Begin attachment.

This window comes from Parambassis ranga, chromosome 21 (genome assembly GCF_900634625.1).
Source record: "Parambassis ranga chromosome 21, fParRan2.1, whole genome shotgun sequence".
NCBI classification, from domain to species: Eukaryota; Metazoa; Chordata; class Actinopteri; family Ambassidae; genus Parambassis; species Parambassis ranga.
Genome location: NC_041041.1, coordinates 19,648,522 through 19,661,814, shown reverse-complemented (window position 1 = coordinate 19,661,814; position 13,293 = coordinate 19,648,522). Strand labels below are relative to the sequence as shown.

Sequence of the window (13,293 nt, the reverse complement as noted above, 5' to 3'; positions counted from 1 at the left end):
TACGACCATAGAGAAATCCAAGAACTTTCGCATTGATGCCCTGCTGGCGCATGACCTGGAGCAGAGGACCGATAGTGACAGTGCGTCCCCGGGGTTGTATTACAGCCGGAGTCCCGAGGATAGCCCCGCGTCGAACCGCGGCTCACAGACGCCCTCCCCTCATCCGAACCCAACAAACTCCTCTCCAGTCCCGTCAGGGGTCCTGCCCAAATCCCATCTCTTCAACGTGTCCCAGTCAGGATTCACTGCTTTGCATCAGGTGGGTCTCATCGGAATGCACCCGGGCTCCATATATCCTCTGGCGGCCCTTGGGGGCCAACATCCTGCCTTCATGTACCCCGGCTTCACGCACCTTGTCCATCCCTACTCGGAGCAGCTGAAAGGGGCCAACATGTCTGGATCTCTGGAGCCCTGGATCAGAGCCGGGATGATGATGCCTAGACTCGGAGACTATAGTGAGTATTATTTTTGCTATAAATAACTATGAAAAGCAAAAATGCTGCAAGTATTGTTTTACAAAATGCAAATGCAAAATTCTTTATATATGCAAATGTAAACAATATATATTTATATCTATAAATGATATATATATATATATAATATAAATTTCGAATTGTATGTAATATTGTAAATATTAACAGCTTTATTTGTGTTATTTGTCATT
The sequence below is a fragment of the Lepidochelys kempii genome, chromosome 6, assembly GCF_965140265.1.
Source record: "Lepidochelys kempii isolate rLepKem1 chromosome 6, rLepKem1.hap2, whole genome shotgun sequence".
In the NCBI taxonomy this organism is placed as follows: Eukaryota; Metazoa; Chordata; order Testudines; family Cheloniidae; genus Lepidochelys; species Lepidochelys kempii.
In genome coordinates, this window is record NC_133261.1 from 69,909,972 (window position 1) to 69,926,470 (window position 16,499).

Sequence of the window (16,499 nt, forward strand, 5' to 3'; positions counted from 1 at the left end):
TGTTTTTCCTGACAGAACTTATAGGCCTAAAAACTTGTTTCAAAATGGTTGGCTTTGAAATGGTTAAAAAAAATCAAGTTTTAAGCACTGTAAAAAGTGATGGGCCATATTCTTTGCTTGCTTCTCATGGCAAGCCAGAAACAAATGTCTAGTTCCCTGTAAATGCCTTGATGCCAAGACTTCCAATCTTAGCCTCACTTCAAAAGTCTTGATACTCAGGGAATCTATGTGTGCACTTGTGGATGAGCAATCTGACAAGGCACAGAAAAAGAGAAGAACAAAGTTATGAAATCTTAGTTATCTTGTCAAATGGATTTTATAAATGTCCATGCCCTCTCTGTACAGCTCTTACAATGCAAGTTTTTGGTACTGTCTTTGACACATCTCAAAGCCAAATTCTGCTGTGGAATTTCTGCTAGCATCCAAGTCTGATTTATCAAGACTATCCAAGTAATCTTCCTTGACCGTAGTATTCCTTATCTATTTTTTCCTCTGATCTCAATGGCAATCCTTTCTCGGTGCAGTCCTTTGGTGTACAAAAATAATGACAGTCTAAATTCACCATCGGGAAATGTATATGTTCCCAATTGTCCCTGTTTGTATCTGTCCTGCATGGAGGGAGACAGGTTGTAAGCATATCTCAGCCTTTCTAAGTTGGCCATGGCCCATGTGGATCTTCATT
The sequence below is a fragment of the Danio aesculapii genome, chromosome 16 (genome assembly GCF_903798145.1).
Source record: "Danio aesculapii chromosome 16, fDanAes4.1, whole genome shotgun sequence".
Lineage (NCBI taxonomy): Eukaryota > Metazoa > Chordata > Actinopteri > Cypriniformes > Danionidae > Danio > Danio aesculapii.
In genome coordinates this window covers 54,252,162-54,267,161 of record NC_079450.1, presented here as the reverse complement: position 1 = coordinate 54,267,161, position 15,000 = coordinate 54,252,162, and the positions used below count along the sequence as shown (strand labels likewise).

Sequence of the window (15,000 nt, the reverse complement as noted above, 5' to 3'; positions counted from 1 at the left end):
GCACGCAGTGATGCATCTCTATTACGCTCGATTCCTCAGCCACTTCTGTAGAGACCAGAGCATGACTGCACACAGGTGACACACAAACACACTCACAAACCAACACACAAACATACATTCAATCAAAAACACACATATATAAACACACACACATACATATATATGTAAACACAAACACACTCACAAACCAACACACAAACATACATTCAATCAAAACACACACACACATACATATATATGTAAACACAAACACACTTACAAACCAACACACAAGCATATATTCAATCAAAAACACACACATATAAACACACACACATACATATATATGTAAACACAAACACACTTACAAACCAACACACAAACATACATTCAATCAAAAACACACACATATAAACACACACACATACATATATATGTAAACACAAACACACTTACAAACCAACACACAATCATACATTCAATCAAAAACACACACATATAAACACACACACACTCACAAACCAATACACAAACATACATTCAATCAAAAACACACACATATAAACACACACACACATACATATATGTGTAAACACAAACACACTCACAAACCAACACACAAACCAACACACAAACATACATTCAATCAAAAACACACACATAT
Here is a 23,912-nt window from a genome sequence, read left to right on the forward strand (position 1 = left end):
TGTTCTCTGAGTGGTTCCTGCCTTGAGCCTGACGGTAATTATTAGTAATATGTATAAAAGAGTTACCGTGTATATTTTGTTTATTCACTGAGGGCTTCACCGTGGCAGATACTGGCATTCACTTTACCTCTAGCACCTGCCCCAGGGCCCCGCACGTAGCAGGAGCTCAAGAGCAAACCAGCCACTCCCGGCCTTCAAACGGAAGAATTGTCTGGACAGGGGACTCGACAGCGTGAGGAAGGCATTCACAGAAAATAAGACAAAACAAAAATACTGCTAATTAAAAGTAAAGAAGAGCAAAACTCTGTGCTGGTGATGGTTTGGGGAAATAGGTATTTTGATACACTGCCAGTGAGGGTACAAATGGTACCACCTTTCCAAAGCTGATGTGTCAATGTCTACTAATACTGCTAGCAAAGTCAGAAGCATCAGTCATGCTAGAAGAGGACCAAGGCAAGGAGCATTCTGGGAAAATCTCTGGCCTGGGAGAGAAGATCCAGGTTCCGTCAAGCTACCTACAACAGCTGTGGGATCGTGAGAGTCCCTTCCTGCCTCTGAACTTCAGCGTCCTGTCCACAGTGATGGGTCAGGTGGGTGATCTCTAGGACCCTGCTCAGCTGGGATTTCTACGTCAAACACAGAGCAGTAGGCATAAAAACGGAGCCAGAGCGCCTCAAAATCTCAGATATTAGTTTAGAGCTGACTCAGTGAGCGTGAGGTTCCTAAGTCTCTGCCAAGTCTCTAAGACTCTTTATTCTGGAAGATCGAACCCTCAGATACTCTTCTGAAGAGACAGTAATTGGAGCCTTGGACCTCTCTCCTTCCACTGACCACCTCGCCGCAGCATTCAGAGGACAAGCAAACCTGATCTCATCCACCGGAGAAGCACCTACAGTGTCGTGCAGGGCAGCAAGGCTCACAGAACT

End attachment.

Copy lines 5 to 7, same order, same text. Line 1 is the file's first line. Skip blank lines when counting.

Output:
Sequence of the window (13,293 nt, the reverse complement as noted above, 5' to 3'; positions counted from 1 at the left end):
TACGACCATAGAGAAATCCAAGAACTTTCGCATTGATGCCCTGCTGGCGCATGACCTGGAGCAGAGGACCGATAGTGACAGTGCGTCCCCGGGGTTGTATTACAGCCGGAGTCCCGAGGATAGCCCCGCGTCGAACCGCGGCTCACAGACGCCCTCCCCTCATCCGAACCCAACAAACTCCTCTCCAGTCCCGTCAGGGGTCCTGCCCAAATCCCATCTCTTCAACGTGTCCCAGTCAGGATTCACTGCTTTGCATCAGGTGGGTCTCATCGGAATGCACCCGGGCTCCATATATCCTCTGGCGGCCCTTGGGGGCCAACATCCTGCCTTCATGTACCCCGGCTTCACGCACCTTGTCCATCCCTACTCGGAGCAGCTGAAAGGGGCCAACATGTCTGGATCTCTGGAGCCCTGGATCAGAGCCGGGATGATGATGCCTAGACTCGGAGACTATAGTGAGTATTATTTTTGCTATAAATAACTATGAAAAGCAAAAATGCTGCAAGTATTGTTTTACAAAATGCAAATGCAAAATTCTTTATATATGCAAATGTAAACAATATATATTTATATCTATAAATGATATATATATATATATAATATAAATTTCGAATTGTATGTAATATTGTAAATATTAACAGCTTTATTTGTGTTATTTGTCATT
The sequence below is a fragment of the Lepidochelys kempii genome, chromosome 6, assembly GCF_965140265.1.